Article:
deGrom is like a fine wine and is seemingly getting better and better with each start. The 25-year-old, curly-haired, Jacob deGrom averaged 92.9 mph on his fastball, 85.2 mph on his slider, and 84.6 mph on his changeup throughout his major league debut. 6 years later, in his last start of 2019, the 31-year-old, short-haired, clean-shaven, veteran Jacob deGrom averaged 97.7 mph on his fastball, 92.7 mph on his slider, and 91.4 mph on his changeup.
And all he’s done in between is win a Rookie of the Year award, two consecutive Cy Young awards, make three All-Star teams, post a career ERA of 2.62 (1.70 in 2018), and set two major league records with his streak of 30 straight starts allowing three or fewer runs and striking out the first eight opponents he faced in a September start against the Marlins.
Jake Odorizzi, RHP, Minnesota Twins
Jake Odorizzi being on this list may come as a surprise to some readers, but his fastball was actually one of the most consistent pitches in all of baseball. Despite lacking an “elite” spin rate, the fastball from Odorizzi still moves, on average, vertically, 16.7 inches and horizontally, 10.6 inches, and was able to hold opponents to a measly .284 xwOBA and .388 xwOBAcon in 2019.
It seems some of the methodologies Odorizzi picked up from his time in Tampa Bay have carried over to Minnesota. The 29-year-old’s fastball usage was a career-high in the Twin City last year at 57.9%.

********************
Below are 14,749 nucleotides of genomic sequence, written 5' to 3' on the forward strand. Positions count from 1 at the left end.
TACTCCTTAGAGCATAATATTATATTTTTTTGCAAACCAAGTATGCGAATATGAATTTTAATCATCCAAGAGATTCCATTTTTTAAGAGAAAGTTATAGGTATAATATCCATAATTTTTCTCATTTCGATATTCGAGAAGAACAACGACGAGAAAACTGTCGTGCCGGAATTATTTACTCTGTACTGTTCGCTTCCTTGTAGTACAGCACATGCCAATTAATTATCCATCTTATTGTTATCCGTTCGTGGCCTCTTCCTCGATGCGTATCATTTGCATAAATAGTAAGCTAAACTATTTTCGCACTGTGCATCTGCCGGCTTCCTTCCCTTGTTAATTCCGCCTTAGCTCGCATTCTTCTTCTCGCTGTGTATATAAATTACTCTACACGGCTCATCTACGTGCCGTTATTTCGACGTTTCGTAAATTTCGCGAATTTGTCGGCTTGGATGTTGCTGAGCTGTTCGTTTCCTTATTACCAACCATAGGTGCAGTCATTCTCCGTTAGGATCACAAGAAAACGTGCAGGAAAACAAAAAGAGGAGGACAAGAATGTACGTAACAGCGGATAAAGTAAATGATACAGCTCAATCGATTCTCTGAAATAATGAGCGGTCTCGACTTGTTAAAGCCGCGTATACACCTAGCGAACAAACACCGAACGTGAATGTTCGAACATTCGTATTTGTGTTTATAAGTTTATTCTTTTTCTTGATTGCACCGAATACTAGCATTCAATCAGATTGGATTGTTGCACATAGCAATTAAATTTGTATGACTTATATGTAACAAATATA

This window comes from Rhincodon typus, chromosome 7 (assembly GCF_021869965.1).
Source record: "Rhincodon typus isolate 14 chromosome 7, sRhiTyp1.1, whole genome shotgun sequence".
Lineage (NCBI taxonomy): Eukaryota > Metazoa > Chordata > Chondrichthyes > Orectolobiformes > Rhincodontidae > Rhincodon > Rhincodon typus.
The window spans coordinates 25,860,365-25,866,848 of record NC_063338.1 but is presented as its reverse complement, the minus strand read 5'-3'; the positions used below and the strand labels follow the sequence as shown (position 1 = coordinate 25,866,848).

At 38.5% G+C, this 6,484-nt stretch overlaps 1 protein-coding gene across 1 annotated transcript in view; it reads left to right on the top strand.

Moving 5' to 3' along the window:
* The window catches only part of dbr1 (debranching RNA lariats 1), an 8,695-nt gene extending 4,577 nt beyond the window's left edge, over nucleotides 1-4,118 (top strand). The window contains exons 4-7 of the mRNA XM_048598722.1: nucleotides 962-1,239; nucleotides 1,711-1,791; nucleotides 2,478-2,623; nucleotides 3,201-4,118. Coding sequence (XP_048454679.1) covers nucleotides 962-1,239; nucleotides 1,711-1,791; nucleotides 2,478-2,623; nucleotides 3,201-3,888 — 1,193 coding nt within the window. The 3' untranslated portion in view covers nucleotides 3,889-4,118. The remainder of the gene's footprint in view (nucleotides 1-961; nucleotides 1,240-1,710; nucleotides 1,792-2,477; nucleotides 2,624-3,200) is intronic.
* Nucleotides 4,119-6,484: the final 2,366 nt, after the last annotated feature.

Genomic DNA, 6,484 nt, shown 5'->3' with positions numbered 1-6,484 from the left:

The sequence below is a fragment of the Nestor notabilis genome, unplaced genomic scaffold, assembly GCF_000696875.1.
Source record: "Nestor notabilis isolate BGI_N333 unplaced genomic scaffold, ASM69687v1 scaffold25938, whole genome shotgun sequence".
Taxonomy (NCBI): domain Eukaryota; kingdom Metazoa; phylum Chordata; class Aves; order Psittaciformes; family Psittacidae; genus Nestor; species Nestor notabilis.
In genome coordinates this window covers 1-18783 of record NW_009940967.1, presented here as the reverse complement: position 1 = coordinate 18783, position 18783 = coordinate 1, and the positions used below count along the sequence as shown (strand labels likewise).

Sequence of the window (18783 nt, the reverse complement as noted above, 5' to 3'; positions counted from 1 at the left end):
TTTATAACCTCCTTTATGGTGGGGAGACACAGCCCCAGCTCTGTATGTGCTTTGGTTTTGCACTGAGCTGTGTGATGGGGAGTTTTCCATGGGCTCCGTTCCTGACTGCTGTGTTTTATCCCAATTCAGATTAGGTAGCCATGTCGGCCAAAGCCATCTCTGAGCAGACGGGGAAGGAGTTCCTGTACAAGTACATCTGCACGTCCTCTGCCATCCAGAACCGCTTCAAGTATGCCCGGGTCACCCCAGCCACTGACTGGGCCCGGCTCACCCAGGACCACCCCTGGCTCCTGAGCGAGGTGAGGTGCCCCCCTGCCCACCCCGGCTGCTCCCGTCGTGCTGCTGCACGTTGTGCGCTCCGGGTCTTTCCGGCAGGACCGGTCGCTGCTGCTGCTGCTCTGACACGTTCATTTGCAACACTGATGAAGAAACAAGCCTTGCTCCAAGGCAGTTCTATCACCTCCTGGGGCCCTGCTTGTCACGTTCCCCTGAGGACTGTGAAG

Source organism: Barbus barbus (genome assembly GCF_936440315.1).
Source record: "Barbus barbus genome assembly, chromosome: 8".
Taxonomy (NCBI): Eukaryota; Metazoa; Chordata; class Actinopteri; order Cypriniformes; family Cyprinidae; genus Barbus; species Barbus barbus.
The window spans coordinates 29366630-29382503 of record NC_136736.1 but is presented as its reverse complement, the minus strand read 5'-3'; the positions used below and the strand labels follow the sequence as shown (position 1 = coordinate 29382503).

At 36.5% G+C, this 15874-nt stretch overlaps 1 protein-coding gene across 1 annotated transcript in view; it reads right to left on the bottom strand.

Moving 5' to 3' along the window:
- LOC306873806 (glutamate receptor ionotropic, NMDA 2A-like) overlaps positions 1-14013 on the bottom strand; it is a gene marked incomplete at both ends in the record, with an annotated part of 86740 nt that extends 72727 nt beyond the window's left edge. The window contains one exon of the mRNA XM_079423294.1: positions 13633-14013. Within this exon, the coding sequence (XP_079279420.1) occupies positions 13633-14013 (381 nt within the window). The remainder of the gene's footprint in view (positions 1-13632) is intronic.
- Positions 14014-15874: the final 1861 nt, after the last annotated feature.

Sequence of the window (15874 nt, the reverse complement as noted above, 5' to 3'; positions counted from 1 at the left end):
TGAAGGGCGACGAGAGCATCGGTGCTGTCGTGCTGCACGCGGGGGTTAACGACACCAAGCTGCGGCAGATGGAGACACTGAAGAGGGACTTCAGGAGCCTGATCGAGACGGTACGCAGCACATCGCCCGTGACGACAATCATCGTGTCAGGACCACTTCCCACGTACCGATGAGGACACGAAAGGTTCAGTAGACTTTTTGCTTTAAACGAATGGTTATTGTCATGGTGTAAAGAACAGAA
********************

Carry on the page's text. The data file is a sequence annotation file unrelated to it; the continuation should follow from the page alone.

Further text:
His technique was not revolutionary. Hitters did not square up his fastball well in the past, so he threw more of them. And his aforementioned approach was pretty direct.
Here is a look at Odorizzi’s pitch locations when ahead in the count in the first half of last season from Fangraphs:
As you can see, Odorizzi’s approach is pretty straightforward: get ahead in the count and elevate a fastball to generate swings and misses. The approach he picked up as a member of the Tampa Bay Rays has been working extremely well for the right-hander in his new uniform.
Here is a look at his swings and misses over the last few seasons:
I touched on Gerrit Cole’s dominance at the top of the strike zone. Well, guess who was directly behind this year’s Cy Young favorite in swinging strikes at the top of the zone. Jake Odorizzi. He generated 94 swings and misses when throwing the four-seamer up at the letters.
Behind his 17.4 FG pVAL fastball that ranked in the top five in the majors, the former Brewers first-round pick had a mini coming out party last year posting a career-high 15 wins. Mr. Odorizzi is in position to be a solid 1b option behind Jose Berrios for the 100-win Minnesota Twins team in 2020.
Lucas Giolito, RHP, Chicago White Sox
Sticking with the theme of coming out parties, next up on the best fastballs list is former Nationals top prospect, Lucas Giolito.
The former first-round pick posted a 3.66 SIERA and 24.2 K-BB% in 2019 after being, statistically, the worst starting pitcher in the majors in 2018. This was in large part due to his fastball command improving greatly.